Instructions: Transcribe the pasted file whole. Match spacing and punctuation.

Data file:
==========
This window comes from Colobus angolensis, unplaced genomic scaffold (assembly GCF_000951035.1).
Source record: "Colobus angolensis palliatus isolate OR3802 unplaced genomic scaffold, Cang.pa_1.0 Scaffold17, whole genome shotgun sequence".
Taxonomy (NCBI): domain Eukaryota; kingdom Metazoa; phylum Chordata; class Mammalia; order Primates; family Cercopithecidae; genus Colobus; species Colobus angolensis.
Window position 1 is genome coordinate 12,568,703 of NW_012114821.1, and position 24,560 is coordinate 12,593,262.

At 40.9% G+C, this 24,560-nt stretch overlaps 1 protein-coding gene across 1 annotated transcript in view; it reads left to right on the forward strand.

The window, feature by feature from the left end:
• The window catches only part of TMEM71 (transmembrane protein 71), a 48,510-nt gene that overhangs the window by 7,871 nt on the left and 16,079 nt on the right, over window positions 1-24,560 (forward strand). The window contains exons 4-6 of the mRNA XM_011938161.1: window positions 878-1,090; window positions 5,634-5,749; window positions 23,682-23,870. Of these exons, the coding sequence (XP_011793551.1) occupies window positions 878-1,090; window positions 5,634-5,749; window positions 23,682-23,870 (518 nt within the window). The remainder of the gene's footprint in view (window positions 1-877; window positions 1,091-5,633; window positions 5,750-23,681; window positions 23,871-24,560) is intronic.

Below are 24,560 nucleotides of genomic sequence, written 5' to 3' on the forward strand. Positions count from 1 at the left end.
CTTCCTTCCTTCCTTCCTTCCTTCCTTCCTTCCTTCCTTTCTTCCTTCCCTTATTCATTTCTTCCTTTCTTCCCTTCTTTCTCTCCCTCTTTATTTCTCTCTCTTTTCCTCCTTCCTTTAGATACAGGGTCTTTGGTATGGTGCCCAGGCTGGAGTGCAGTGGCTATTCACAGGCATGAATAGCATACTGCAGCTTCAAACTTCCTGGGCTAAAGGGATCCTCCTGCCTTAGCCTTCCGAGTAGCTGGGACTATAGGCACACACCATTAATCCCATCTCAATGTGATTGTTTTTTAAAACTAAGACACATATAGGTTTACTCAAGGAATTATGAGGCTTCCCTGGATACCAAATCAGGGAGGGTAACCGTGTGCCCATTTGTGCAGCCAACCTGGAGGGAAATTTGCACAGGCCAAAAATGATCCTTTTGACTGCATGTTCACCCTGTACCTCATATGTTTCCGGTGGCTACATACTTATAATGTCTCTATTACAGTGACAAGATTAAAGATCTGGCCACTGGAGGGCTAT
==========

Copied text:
This window comes from Colobus angolensis, unplaced genomic scaffold (assembly GCF_000951035.1).
Source record: "Colobus angolensis palliatus isolate OR3802 unplaced genomic scaffold, Cang.pa_1.0 Scaffold17, whole genome shotgun sequence".
Taxonomy (NCBI): domain Eukaryota; kingdom Metazoa; phylum Chordata; class Mammalia; order Primates; family Cercopithecidae; genus Colobus; species Colobus angolensis.
Window position 1 is genome coordinate 12,568,703 of NW_012114821.1, and position 24,560 is coordinate 12,593,262.

At 40.9% G+C, this 24,560-nt stretch overlaps 1 protein-coding gene across 1 annotated transcript in view; it reads left to right on the forward strand.

The window, feature by feature from the left end:
• The window catches only part of TMEM71 (transmembrane protein 71), a 48,510-nt gene that overhangs the window by 7,871 nt on the left and 16,079 nt on the right, over window positions 1-24,560 (forward strand). The window contains exons 4-6 of the mRNA XM_011938161.1: window positions 878-1,090; window positions 5,634-5,749; window positions 23,682-23,870. Of these exons, the coding sequence (XP_011793551.1) occupies window positions 878-1,090; window positions 5,634-5,749; window positions 23,682-23,870 (518 nt within the window). The remainder of the gene's footprint in view (window positions 1-877; window positions 1,091-5,633; window positions 5,750-23,681; window positions 23,871-24,560) is intronic.

Below are 24,560 nucleotides of genomic sequence, written 5' to 3' on the forward strand. Positions count from 1 at the left end.
CTTCCTTCCTTCCTTCCTTCCTTCCTTCCTTCCTTCCTTTCTTCCTTCCCTTATTCATTTCTTCCTTTCTTCCCTTCTTTCTCTCCCTCTTTATTTCTCTCTCTTTTCCTCCTTCCTTTAGATACAGGGTCTTTGGTATGGTGCCCAGGCTGGAGTGCAGTGGCTATTCACAGGCATGAATAGCATACTGCAGCTTCAAACTTCCTGGGCTAAAGGGATCCTCCTGCCTTAGCCTTCCGAGTAGCTGGGACTATAGGCACACACCATTAATCCCATCTCAATGTGATTGTTTTTTAAAACTAAGACACATATAGGTTTACTCAAGGAATTATGAGGCTTCCCTGGATACCAAATCAGGGAGGGTAACCGTGTGCCCATTTGTGCAGCCAACCTGGAGGGAAATTTGCACAGGCCAAAAATGATCCTTTTGACTGCATGTTCACCCTGTACCTCATATGTTTCCGGTGGCTACATACTTATAATGTCTCTATTACAGTGACAAGATTAAAGATCTGGCCACTGGAGGGCTAT